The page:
This pleasant book, easy on the eye and (as importantly with art books) the thigh, has a pretty picture containing a dog or cat on virtually every page, so the fact that its extended essay of a text is disappointing hardly matters.
To give Professor Rubin his due he tries to descend from his academic rostrum and treat the subject as a pet-lover as much as an art historian. That the book is dedicated to a couple of cats, Coco and Girlfriend, carries coochy-coo too far; but it is refreshing these deconstructive days to hear he ‘adores Impressionist paintings and quotidian quadrupeds’ — even if one could do without the prolixity.
Although he confines himself to selected impressionist cats and dogs he sets the scene and the skimpy tone of what follows by rattling through millennia of animal paintings and man’s relation to pets in six illustrated pages. As hunters and guardians, dogs have been man’s best friend for thousands of years, but their pampering appears a comparatively modern phenomenon. A canine tax in Paris first imposed in 1855 drew a distinction between ‘utilitarian’ and ‘luxury’ dogs. By that date the canine population of the city was 100,000. Today it has doubled. In Manhattan it is currently a mere 23,000. Rubin presumably mentions this because he lives there. He does not say how many dogs there are in London.
Britain was first to categorise dogs and to pass a prevention of cruelty to animals act. In France a similar act became law in 1850. This softening of attitudes also gave rise to public pet cemeteries and the domestication of cats. Up till the 19th century cats were for catching mice and throwing bricks at, as they still are for some of us. According to Rubin, and this is where he starts to wax symbolic in customary academic style, cats only became fashionably strokable rather than mice exterminators when they gained respectability as embodiments of ‘freedom and unconventionality’. The cats and dogs in impressionistic pictures he interprets as either ‘symbolic’ or ‘natural’. In Manet’s once scandalous nude, ‘Olympia’, ‘the cat stands for the independent artist’, whereas in Renoir’s ‘Madame Charpentier and Her Children’ ‘the dog is a crucial member of a loving family’.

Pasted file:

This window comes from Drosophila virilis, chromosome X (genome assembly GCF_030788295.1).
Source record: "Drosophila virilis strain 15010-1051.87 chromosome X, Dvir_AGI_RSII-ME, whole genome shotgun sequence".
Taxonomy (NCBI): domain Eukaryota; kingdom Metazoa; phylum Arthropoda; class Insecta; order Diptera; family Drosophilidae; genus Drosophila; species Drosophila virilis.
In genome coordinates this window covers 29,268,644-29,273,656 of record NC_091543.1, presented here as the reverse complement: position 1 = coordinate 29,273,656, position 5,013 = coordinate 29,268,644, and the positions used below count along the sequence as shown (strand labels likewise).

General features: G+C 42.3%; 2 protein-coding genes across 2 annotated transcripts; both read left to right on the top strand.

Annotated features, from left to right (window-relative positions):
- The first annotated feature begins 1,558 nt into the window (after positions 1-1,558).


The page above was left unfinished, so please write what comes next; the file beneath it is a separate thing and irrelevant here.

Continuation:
One person’s explanation is another’s irritation. In the catalogue for the last major survey of Manet’s work the entry for ‘Olympia’ warns that the famous picture has caused reams of interpretation over the 150 years since it was painted, with art historians the worst offenders. Artists invariably hate their paintings being turned into stories, but for historians and critics it is the only publishable way. Rubin’s text is short but he still manages to flannel and pontificate.
Renoir is especially hard done by. Here is a steamed up Rubin on ‘Sleeping Girl with Cat’: ‘…her blouse has accidentally — though predictably in Renoir — descended off the shoulder, suggesting the fruits of ample femininity to the artist’s ever-ogling gaze.’ Elsewhere he has the impertinence to state that Renoir never credited women with ‘any brains’. One longs for the offended dead to rise from their graves when the living proclaim such nonsense.
But if Rubin’s rambles are only a pretext for showing some feel-good pictures on a subject sure to appeal to the Christmas market, why not? He has selected plenty of familiar favourites but also some delightful novelties, among them Renoir’s ‘Sleeping Girl with Cat’, Mary Cassatt’s ‘Little Girl in a Blue Armchair’, the mongrel in Manet’s ‘The Artist (Marcellin Desbout- in)’; and he shows that even in the most familiar pictures there is often an all too easily overlooked dog or cat waiting to be discovered.